Buttons, Buttons and more Buttons (2006)

Well, if you can tell by the name of the thread, it all about BUTTONs. From cool designs to how your buttons are made, basically everything of BUTTONs discuss here.

P. S: I am working on a button coat and would like to have every and anyone team’s buttons, so private message and I get send an envelope or give your my address. I got one button so far and hopefully can get a 1000 buttons this season, that’s my goal. Thanks


This is from one regional. I know I have three more piles like this.

One question approx how many Buttons should be brought to a competition?

A lot. Many. Actually, a couple hundred should do the trick.

Bring just a few more than you will be giving out. :slight_smile:

Realize that it’s quite likely that you will be giving out a lot more than you estimate, and almost as likely that you won’t give out nearly as many as you think you will. One way to get around that uncertainty is to give a specific number of buttons to each attending team, and one way to do that is to have your pit scouts distribute buttons as they visit each team’s pit.

Depends on how many you want to give out. If you just leave them out on your table you can probably get away with 200 or 300, but if you actively give them out take the number of teams at your regional and figure 10 or 12 per team.

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Yay for lucky number 7!
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math is our friend:

40 teams at a regional

average of 20 people per team => 800 buttons

not every student on a team collects buttons, but lots of students show up with parents and little brothers and sisters - dont forget judges and visitors who walk in off the street.

If you have a somewhat generic button for your team, you can always save the extras for next year.

PS: you know you have a great button when people come looking for your team, and ask “do you have any more of those buttons that say _________?”

I find buttons that need to be earned are very enjoyable (Dave Buttons). Last year we had a button making party to make both our team buttons and the Dave buttons before our competitions. Ironically Dave at the second button making party ended up being there and helping with the buttons.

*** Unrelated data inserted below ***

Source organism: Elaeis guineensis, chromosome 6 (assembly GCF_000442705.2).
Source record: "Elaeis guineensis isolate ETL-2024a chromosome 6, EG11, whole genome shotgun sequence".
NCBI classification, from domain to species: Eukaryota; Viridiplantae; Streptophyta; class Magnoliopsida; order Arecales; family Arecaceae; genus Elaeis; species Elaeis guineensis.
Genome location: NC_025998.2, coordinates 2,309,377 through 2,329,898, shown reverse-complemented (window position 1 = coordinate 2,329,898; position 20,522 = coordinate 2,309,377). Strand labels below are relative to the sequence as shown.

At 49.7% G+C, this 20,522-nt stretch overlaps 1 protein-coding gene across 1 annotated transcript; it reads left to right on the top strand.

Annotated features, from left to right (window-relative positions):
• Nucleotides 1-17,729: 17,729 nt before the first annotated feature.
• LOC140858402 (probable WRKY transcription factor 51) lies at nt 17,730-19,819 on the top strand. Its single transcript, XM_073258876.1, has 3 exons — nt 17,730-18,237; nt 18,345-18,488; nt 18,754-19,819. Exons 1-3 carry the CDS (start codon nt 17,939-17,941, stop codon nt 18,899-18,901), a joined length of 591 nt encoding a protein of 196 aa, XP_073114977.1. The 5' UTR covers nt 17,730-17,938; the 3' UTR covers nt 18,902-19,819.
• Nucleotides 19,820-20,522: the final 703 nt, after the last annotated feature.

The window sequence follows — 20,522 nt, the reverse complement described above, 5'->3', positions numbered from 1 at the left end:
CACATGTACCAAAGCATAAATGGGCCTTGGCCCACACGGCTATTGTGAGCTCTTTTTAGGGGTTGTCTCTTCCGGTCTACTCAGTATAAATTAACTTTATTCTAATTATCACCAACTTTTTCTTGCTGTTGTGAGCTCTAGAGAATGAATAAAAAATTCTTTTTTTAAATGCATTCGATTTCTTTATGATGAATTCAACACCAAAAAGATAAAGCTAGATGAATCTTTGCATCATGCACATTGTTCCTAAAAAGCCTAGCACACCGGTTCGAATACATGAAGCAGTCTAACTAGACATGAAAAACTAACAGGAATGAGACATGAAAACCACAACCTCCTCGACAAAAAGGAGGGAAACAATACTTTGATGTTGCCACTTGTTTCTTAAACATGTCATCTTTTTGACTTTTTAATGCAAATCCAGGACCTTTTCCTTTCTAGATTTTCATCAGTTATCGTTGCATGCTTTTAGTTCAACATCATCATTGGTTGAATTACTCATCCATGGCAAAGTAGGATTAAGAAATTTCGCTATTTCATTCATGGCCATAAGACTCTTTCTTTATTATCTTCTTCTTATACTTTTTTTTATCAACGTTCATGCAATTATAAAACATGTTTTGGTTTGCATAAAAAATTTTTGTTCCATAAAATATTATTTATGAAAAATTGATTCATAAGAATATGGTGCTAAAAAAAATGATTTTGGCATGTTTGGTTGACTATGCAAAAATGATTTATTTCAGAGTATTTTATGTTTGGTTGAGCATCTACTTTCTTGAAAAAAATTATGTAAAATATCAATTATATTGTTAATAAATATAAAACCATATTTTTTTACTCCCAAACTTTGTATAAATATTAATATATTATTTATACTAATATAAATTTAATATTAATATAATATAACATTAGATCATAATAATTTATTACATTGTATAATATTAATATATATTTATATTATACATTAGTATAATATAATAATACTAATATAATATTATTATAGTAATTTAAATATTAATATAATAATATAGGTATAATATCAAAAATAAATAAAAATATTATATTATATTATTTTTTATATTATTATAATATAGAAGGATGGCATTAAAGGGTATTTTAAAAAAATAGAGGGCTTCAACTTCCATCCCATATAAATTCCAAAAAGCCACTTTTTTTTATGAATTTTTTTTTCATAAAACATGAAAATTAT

If you are creating and printing them yourselves, you won’t be limited to printing in batches of 50 or 100 so you can make as many or few as you want - make up a bunch of generic ones - they can be handed out at your demos, or to school board members, etc., and reused from year to year. I have some that I’ve made that say “Ask me about FIRST” and I wear it on my coat. A lot of people do ask, and it gives me an opportunity to spread the word about FIRST to the public. If you are making them for a competition, some teams customize their buttons to match that year’s game theme. If you pack them in a suitcase to bring on a plane, you run a great risk of having your suitcase ransacked because airport security cannot tell what they are in the x-ray machine. Don’t try to wear them onto a plane. They mess with the metal detectors and may be considered “dangerous”. And, they are heavy. If you get them done before ship date send them with your robot crate if you can. When leaving a competition, have a gallon size baggy for each team member to put their “souvenirs” into and pack them in the crate to ship home. A great way to transport them is in the plastic containers that dog biscuits and kitty litter come in - they have handles! (also good for carrying assorted other items).

is it better to buy a button maker or buy them made and if a button maker which is best?

I have a politician in my neighborhood that lets me borrow his button maker. Talk about a good way to avoid the steep 400 dollar initial cost for the semi-automatic machine. There are cheaper machines, but just take into consideration what resource you have the least of

Time
Cost
or Initial Cost

Time can be gained by recruiting the Art, Business club, or cheerleaders at your school to help out by making buttons.

I would say make them yourself, but we’ve always made them that way. As for a button maker you can search old threads and find many suggestions. I’ve had experience with the Badge-A-Minit handheld ones and in my experience they’re a general pain. Hard to load, hard to press, and they don’t work out 30% of the time even if you get them all lined up. However we recently invested in one of these with the cutter and it works very well. We haven’t screwed up a button yet and you can be working at a rate of 3 bpm (buttons per minute) within five minutes and can probably get an even higher bpm with more experience.